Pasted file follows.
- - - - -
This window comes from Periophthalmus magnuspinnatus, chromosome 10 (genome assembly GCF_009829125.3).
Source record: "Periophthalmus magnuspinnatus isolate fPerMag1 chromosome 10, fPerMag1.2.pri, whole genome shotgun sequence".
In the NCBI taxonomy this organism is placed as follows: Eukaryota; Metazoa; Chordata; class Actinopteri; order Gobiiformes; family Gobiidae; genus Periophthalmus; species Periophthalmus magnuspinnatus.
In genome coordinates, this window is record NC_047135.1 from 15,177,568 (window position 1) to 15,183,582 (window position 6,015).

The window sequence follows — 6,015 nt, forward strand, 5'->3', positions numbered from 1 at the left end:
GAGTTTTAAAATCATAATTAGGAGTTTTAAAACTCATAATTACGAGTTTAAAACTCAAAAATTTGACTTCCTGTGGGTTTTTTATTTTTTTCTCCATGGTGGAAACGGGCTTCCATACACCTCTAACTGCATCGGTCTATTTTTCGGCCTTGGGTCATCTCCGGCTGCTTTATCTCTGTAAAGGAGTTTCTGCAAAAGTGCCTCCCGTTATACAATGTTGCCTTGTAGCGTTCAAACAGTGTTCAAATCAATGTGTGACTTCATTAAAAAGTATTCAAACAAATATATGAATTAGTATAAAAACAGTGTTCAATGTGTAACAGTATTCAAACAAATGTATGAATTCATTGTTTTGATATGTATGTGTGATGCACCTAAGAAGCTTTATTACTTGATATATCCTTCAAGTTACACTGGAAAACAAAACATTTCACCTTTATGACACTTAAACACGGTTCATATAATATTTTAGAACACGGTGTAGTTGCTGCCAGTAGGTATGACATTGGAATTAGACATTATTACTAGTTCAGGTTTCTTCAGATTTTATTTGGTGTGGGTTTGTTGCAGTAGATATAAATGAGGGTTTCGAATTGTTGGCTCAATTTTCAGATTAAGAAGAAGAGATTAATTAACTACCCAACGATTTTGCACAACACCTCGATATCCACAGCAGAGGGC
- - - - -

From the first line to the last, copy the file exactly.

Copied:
This window comes from Periophthalmus magnuspinnatus, chromosome 10 (genome assembly GCF_009829125.3).
Source record: "Periophthalmus magnuspinnatus isolate fPerMag1 chromosome 10, fPerMag1.2.pri, whole genome shotgun sequence".
In the NCBI taxonomy this organism is placed as follows: Eukaryota; Metazoa; Chordata; class Actinopteri; order Gobiiformes; family Gobiidae; genus Periophthalmus; species Periophthalmus magnuspinnatus.
In genome coordinates, this window is record NC_047135.1 from 15,177,568 (window position 1) to 15,183,582 (window position 6,015).

The window sequence follows — 6,015 nt, forward strand, 5'->3', positions numbered from 1 at the left end:
GAGTTTTAAAATCATAATTAGGAGTTTTAAAACTCATAATTACGAGTTTAAAACTCAAAAATTTGACTTCCTGTGGGTTTTTTATTTTTTTCTCCATGGTGGAAACGGGCTTCCATACACCTCTAACTGCATCGGTCTATTTTTCGGCCTTGGGTCATCTCCGGCTGCTTTATCTCTGTAAAGGAGTTTCTGCAAAAGTGCCTCCCGTTATACAATGTTGCCTTGTAGCGTTCAAACAGTGTTCAAATCAATGTGTGACTTCATTAAAAAGTATTCAAACAAATATATGAATTAGTATAAAAACAGTGTTCAATGTGTAACAGTATTCAAACAAATGTATGAATTCATTGTTTTGATATGTATGTGTGATGCACCTAAGAAGCTTTATTACTTGATATATCCTTCAAGTTACACTGGAAAACAAAACATTTCACCTTTATGACACTTAAACACGGTTCATATAATATTTTAGAACACGGTGTAGTTGCTGCCAGTAGGTATGACATTGGAATTAGACATTATTACTAGTTCAGGTTTCTTCAGATTTTATTTGGTGTGGGTTTGTTGCAGTAGATATAAATGAGGGTTTCGAATTGTTGGCTCAATTTTCAGATTAAGAAGAAGAGATTAATTAACTACCCAACGATTTTGCACAACACCTCGATATCCACAGCAGAGGGC